We need to raise an important question about liberty.
The question: “does liberty have inherent value?“
We can define the difference between “inherent” and “instrumental” value as whether something has value in itself, or only has value in as far as its utility makes it valuable. So things that have “inherent value” are intrinsically good, while things that have “instrumental value” are only good in as far as you use them for good.
Most modern conservatives and (ironically) progressive liberals think liberty has intrinsic value, which makes the ability to choose even bad things an objective good. Conservatives and progressives might define the parameters of liberty differently, basing their understanding of liberty on fundamentally different assumptions, the end results of both sides end with the same conclusion that we should have the freedom to do evil because freedom itself is inherently good, thus making evil good.
I believe this view is irredeemably flawed in God’s sight.
Isaiah 5:20 (CSB) – 20 Woe to those who call evil good and good evil, who substitute darkness for light and light for darkness, who substitute bitter for sweet and sweet for bitter.
One of the reasons it’s so dangerous for Christians to allow the wisdom of this age to shape their thinking by listening to worldly philosophy – including conservative philosophy – is because the mindset of the flesh is fundamentally hostile to God (See Romans 8:7). And we can see this hostility influencing our thinking when we embrace philosophical paradigms like this that bring us to the conclusion that liberty is good even when it is used for evil.
I would caution against trying to overly nuance one’s view on this by saying that the liberty itself is inherently good, but the choice was wrong. If the root is good, the fruit will be good. If liberty is inherently good, then the results are necessarily good. If the results of liberty can be “bad”, then there must be some prior that determines the value of liberty.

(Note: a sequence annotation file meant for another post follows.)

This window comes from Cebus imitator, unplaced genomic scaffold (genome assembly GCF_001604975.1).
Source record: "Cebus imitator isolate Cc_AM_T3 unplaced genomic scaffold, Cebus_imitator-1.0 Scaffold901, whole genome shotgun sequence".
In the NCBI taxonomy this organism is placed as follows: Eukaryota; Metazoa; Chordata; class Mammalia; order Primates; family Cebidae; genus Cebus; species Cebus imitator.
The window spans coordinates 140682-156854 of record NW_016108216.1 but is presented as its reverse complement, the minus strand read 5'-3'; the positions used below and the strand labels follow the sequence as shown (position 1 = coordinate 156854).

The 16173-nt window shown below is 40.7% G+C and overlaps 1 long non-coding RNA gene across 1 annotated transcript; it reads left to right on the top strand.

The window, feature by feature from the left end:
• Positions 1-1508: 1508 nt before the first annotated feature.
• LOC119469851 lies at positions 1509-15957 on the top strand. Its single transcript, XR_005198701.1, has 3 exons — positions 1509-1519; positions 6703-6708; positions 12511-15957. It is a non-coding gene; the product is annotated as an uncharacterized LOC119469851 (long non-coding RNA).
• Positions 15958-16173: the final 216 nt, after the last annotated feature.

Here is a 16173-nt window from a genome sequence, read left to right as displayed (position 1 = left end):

I believe the apostle Peter gives us some helpful insight here:
1 Peter 2:15-16 (CSB) – 16 Submit as free people, not using your freedom as a cover-up for evil, but as God’s slaves.
In other words, our spiritual condition is the basis of our freedom. I submit to human rulers (the context of Peter’s statements) because I am free and am able, therefore, to move within “love”, “respect”, and “forgiveness” towards others because I am not under the dominion of sin. My freedom neither originates from, or depends on, human rulers, law, or governments.
So, because we are free, we can love sinners who treat us wrong.
Galatians 5:13 (CSB) – 13 For you were called to be free, brothers and sisters; only don’t use this freedom as an opportunity for the flesh, but serve one another through love.
We are not under the dominion of sin so that we must seek vengeance. We are free from hatred. We are free from malice. We are free to serve even our enemies through love, just as Jesus himself freely submitted to the cross for our sakes!
So consider Paul’s teaching on freedom:
Romans 6:20-23 (CSB) – 20 For when you were slaves of sin, you were free with regard to righteousness. 21 So what fruit was produced then from the things you are now ashamed of? The outcome of those things is death. 22 But now, since you have been set free from sin and have become enslaved to God, you have your fruit, which results in sanctification—and the outcome is eternal life! 23 For the wages of sin is death, but the gift of God is eternal life in Christ Jesus our Lord.
Our spiritual condition determines the reality of our liberty. When we use our liberty for evil, we demonstrate that we’re under the dominion of sin, and prove our rebellion against God. “Freedom” that provides an opportunity for the flesh is not “good”.
Liberty has value only in so far as we use it for good. But liberty becomes evil, and should be rebuked as evil, when we use it to bite and devour one another, to position ourselves in power, to subjugate, take advantage of, and consume one another. Such liberty is the very composition of sin’s dominion!
Let us remember God’s sovereign decree:
Ezekiel 18:20a (CSB) – 20 The person who sins is the one who will die…
Romans 2:6-8 (CSB) – 6 He will repay each one according to his works: 7 eternal life to those who by persistence in doing good seek glory, honor, and immortality; 8 but wrath and anger to those who are self-seeking and disobey the truth while obeying unrighteousness.
As a Christian who spent nearly a decade living under the oppressive rule of communism, I would rather freely submit to the injurious oppression of tyrants than selfishly support the kind of liberty that provides a covering for the flesh and upholds sin’s dominion. I learned during my time living under communism that my freedom does not depend on human rulers. I am free in Christ! And my freedom in Christ is real.